Sunny Afternoon – Review

Petra Shepherd goes to see this nostalgic musical and finds that the songs still appeal to both young and old

John Dagleish, George Maguire, Adam Sopp and Ned Derrington in Sunny Afternoon. Photograph by Kevin Cummins.

John Dagleish, George Maguire, Adam Sopp and Ned Derrington in Sunny Afternoon. Photograph by Kevin Cummins.

Adam Sopp, Ned Derrington, John Dagleish, Lillie Flynn and George Maguire in Sunny Afternoon Photograph by Kevin Cummins

Adam Sopp, Ned Derrington, John Dagleish, Lillie Flynn and George Maguire in Sunny Afternoon Photograph by Kevin Cummins

Carly Anderson, George Maguire and Emily Goodenough in Sunny Afternoon. Photograph by Kevin Cummins.

Carly Anderson, George Maguire and Emily Goodenough in Sunny Afternoon. Photograph by Kevin Cummins.

George Maguire in Sunny Afternoon. Photograph by Kevin Cummins. (2)

George Maguire in Sunny Afternoon. Photograph by Kevin Cummins.

Ned Derrington, John Dagleish, Adam Sopp and George Maguire in Sunny Afternoon. Photograph by Kevin Cummins.

Ned Derrington, John Dagleish, Adam Sopp and George Maguire in Sunny Afternoon. Photograph by Kevin Cummins.

Adam Sopp, Dominic Tighe, George Maguire, Tam Williams and John Dagleish in Sunny Afternoon. Photograph by Kevin Cummins.

Adam Sopp, Dominic Tighe, George Maguire, Tam Williams and John Dagleish in Sunny Afternoon. Photograph by Kevin Cummins.

Sunny Afternoon, the critically acclaimed new musical telling the story of the early life of Ray Davies and the rise to stardom of The Kinks has extended its run and is now playing until 24th October at the Harold Pinter Theatre. I caught it in the autumn and it’s just the tonic to brighten up these cold, grey winter days.

The musical is set against the back-drop of a Britain caught mid-swing between the conservative 50s and riotous 60s, telling the story of how The Kinks exploded onto the music scene with a raw, energetic new sound that rocked a nation. It really is all about the music featuring some of The Kinks’ best-loved songs, including You Really Got Me, Waterloo Sunset and Lola. Ray Davies has an outstanding catalogue of hits with estimated record sales in excess of 50 million.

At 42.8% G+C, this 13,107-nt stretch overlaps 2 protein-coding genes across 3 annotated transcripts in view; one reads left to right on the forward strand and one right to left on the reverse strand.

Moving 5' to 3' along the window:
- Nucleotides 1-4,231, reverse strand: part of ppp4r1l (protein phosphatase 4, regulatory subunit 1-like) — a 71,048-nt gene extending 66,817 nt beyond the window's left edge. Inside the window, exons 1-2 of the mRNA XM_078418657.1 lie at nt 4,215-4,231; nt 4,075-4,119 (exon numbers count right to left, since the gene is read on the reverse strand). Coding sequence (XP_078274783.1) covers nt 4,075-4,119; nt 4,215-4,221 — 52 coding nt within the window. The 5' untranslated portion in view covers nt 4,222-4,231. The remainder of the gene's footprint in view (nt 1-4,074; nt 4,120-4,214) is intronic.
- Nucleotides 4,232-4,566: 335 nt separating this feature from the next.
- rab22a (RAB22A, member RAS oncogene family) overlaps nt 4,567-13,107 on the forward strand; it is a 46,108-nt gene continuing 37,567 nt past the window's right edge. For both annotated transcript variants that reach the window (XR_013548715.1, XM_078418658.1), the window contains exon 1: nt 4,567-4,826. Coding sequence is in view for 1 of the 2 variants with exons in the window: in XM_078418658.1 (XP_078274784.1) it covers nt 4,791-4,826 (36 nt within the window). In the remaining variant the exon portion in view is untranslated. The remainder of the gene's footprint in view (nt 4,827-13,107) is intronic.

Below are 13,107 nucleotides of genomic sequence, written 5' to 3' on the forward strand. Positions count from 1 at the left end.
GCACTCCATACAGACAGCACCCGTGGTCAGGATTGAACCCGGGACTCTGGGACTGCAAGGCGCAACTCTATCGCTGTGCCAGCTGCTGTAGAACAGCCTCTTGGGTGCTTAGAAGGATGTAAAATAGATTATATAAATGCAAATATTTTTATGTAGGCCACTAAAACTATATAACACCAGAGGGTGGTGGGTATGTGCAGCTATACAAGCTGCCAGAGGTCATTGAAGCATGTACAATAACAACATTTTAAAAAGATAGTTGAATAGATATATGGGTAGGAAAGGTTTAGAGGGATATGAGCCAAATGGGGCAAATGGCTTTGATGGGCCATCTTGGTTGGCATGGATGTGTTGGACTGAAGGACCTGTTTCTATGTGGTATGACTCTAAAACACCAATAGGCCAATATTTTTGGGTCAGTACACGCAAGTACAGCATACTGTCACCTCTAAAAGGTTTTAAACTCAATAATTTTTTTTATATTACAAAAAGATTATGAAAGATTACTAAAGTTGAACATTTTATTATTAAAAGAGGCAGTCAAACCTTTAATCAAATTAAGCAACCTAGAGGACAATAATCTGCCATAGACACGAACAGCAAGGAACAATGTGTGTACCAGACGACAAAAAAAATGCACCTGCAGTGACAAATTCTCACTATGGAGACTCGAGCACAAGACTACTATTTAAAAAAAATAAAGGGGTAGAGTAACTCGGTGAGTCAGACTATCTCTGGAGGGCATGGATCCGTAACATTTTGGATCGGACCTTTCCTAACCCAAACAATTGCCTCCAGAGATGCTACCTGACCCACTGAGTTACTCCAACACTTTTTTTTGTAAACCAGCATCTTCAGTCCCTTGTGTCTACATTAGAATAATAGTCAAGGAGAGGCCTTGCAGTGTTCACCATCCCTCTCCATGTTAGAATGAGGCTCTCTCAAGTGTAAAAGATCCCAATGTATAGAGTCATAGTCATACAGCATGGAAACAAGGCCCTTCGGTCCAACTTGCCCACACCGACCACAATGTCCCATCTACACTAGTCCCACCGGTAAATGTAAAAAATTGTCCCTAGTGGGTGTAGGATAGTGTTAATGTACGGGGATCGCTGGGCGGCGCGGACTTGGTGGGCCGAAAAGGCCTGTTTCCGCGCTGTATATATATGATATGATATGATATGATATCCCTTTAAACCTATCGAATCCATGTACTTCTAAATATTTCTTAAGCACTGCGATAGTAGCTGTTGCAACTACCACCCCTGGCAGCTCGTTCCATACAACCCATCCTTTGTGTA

The show is not your average greatest hits crowd pleaser, although lovers of other so called juke box musicals like Jersey Boys and Let It Be, won’t go home disappointed. The title track is played as a jubilant anthem to celebrate England winning the World Cup, you can’t help but smile and reminisce about the joyful summer of 1966.

Once I got over the fact that Ray is played by John Dagleish, more familiar to many as Alfie in Larkrise to Candleford (you’d be hard pressed to find two more different characters!), I was totally bowled over by how amazing he sings and how he totally embodies the character of Ray. However, kicking at his heels for my affections was George Maguire as Ray’s wilder and naughtier younger brother Dave. One particular scene with Ray swinging from the chandeliers in a women’s nightie sticks in my mind.

Sunny Afternoon is very much a British musical and compliments the other new musicals in town, the very American Memphis the Musical and Beautiful again based on the life and works of American singer/songwriter Carol King.  We can do music as good as anybody and with style and a sense of humour as well “the taxman’s taken all my dough” and in this election year, you can’t help but smile at the toff Tory managers and who they might remind you of.

Sunny Afternoon marks the 50th Anniversary year of the band’s debut release and anybody who lived through and enjoyed the music in the 60s will find it irresistible.  It’s not only the music that’s memorable, the show has a tremendous sense of period and I overheard lots of conversations in the interval regarding the miniscule miniskirts and white boots that a lot of the female members of the audience remembered fondly from their “dancing days”.  The latter obviously not over as the whole of the audience were up on their feet bopping away to the closing numbers.  It’s not just the 60s baby boomers who would appreciate the show, it appeals to young and old alike, it’s hugely enjoyable, it really got me !

Sunny Afternoon
Harold Pinter Theatre
Panton Street
London
SW1Y 4DN
www.sunnyafternoonthemusical.com

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